FIG. 2 is a perspective view of the air cleaner-resonator device shown in FIG. 1 with portions broken away to show interior details and components.
FIG. 3 is a view of a section taken along the length of the air cleaner-resonator device shown in FIGS. 1 and 3.
FIG. 4 is a perspective view of an insert disposed within the air cleaner-resonator housing.
FIG. 4A is an inverted perspective view of the insert shown in FIG. 4.
FIG. 5 is a lengthwise sectional view through the air filter element and a fragmentary mating portion of the hose coupling fitting.
FIG. 6 is a perspective view of the outside of the hose coupling fitting.
FIG. 7 is a perspective view of the inside of the hose coupling fitting.
FIG. 8 is an inverted perspective view of the cover forming in part the air cleaner housing.
FIG. 9 is a perspective view of an alternate form of the air filter-resonator according to the present invention.
In the following detailed description, certain specific terminology will be employed for the sake of clarity and a particular embodiment described in accordance with the requirements of 35 USC 112, but it is to be understood that the same is not intended to be limiting and should not be so construed inasmuch as the invention is capable of taking many forms and variations within the scope of the appended claims.
An exterior view of the air cleaner-resonator 10 according to the present invention, which includes a housing 12 defining an interior space, the housing 12 constructed of two pieces, a cover piece 14 and a base 16, friction welded together along abutting flange edges 18 to form a unitary structure. An integral mounting tab 15 allows a bolt mounting of the unit to the vehicle sheet metal or engine.
The cover 14 and base 16 may be of a molded plastic such as nylon or polypropylene, and may be reinforced as required for a particular application.
A fresh air intake scoop 20 is installed on the front side of the housing 12 to locate an air intake port 22 at a location beneath the hood where fresh air is available, directing the fresh air flow to an air intake port 30 in the base 16.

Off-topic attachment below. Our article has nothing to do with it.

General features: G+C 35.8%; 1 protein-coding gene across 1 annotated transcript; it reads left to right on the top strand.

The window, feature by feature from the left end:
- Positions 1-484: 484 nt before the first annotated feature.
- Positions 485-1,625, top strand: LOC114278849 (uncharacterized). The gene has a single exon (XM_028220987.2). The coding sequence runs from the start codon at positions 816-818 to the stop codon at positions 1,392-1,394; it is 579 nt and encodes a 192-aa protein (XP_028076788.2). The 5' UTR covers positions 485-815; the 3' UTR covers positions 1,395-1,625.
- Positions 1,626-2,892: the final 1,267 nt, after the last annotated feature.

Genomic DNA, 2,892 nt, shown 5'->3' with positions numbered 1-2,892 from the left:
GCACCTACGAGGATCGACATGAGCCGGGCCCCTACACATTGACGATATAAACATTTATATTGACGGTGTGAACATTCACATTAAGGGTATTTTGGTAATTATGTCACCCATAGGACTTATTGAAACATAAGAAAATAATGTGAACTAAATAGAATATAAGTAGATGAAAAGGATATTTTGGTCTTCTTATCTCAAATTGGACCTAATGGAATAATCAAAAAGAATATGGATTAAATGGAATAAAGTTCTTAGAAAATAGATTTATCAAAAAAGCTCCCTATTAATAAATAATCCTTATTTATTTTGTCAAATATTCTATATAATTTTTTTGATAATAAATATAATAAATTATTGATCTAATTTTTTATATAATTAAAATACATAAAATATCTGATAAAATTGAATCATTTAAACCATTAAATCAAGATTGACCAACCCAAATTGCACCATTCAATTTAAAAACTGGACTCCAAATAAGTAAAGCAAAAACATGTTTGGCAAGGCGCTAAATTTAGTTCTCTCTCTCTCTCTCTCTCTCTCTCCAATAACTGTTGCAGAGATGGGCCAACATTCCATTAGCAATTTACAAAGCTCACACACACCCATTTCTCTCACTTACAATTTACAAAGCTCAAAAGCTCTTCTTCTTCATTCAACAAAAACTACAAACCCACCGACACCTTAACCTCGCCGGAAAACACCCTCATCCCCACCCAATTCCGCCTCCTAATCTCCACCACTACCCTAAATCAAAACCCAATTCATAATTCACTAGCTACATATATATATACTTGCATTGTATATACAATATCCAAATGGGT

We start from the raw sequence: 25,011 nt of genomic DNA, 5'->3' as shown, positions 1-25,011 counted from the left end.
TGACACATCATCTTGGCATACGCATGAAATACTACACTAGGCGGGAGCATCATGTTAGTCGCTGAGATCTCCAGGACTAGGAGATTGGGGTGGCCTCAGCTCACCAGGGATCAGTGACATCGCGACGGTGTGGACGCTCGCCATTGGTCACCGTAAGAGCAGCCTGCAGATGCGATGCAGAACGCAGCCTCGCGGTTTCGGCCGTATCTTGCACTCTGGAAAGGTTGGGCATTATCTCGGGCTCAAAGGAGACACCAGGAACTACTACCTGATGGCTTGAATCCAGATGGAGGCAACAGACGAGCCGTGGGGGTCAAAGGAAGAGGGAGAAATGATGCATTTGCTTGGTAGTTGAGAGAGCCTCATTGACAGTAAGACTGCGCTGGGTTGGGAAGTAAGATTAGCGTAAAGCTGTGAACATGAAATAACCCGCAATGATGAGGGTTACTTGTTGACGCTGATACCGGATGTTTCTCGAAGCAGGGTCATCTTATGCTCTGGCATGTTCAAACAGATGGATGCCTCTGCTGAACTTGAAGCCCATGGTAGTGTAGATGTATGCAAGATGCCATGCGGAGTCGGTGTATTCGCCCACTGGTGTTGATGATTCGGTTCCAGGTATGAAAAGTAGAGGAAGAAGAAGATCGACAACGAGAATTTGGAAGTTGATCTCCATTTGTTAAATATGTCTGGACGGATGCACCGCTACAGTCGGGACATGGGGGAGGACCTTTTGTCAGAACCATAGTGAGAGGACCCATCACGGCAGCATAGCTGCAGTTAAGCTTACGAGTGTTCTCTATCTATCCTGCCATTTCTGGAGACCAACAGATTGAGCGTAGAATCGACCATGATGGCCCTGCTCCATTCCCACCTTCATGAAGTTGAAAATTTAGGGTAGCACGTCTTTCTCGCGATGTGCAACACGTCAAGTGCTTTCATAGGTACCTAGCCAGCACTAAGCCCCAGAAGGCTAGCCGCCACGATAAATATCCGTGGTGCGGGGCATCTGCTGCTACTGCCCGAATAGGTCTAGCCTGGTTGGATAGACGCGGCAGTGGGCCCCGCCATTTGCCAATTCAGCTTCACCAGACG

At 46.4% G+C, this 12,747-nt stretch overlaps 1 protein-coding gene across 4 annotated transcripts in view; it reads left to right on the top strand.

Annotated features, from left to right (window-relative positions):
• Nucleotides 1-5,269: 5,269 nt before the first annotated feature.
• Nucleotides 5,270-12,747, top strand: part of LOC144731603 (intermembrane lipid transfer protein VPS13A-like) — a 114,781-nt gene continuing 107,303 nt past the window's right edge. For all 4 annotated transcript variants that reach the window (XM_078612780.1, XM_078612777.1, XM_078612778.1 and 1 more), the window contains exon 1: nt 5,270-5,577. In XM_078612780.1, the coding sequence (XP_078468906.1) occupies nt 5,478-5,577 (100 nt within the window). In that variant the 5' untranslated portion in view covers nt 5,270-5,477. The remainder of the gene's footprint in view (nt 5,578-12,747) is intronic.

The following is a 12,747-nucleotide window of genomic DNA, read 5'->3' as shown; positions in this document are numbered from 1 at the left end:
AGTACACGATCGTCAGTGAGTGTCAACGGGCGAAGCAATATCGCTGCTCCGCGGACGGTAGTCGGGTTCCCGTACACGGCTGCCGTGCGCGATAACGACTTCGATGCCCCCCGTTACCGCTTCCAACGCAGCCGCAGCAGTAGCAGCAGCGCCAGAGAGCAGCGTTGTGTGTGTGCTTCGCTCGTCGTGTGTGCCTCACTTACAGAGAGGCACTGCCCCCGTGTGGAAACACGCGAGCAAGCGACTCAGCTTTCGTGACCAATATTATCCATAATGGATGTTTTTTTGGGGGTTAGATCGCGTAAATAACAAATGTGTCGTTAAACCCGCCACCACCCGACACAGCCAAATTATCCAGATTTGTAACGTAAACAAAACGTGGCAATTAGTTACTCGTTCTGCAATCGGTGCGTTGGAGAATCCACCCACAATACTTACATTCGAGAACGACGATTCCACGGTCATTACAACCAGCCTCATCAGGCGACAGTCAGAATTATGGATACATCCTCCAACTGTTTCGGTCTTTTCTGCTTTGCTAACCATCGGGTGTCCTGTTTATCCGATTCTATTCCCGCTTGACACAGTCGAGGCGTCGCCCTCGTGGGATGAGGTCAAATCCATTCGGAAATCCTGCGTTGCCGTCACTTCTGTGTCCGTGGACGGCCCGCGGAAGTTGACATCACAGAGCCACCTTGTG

A hose coupling fitting 24 is latched in a side opening 44 in the cover 14 connecting the housing 12 to a hose 26, connected to the engine throttle body 28 and mounted on the intake manifold (not shown).
A nipple 32 for connection to a PCV is integral with the hose coupling fitting 24. The hose 26 is preferably molded to an outward projecting tube 34 integral with the coupling fitting 24 to eliminate the need for a clamped connection, the hose 26 and fitting 24 thus forming a single part.
The coupling fitting 24 has an oppositely projecting tube 36 concentric with a circumferential series of axially projecting locator fingers 38 arrayed about the perimeter of a flange 40. A pair of spring fingers 42 extend into slots in the flange 40 to allow ridges 46 to bend in as the fitting 24 is inserted in the side opening 44 in the side of the cover 14 (FIG. 2), the ridges 46 engaging the edges of the opening 44 when the fingers 42 snap out again, keeping the fitting 24 from pulling back out of the opening 44 in the cover 14.
The inwardly projecting tube 36 is press fit into an elastomeric sealing end cap 48 defining an opening into the interior closed space defined by a hollow cylindrical filter element 52 (FIG. 5), a ridged tapered seal portion 50 press fit to the tube 36 to install the filter element 52.
The filter element 52 is located within projecting fingers 38 on the inside of the fitting 24. A closed end cap 54 is installed at the other end of the filter element 52 so that the filter element 52 is essentially sealed only to the fitting 24 and hose 26. The filter element 52 is first installed onto the fitting 24, and the filter element 52 advanced through the opening 44 until the flange 40 of the coupling fitting 24 abuts against the flat side of the cover 14 side wall and the spring fingers latch against the inside of the cover side wall.
Referring to FIGS. 3-5A, the interior details can be seen, in which various passages and spaces are defined within the interior space enclosed by the combination of the cover 14, base 16, and a molded plastic insert piece 56 held between the cover 14 and base 16.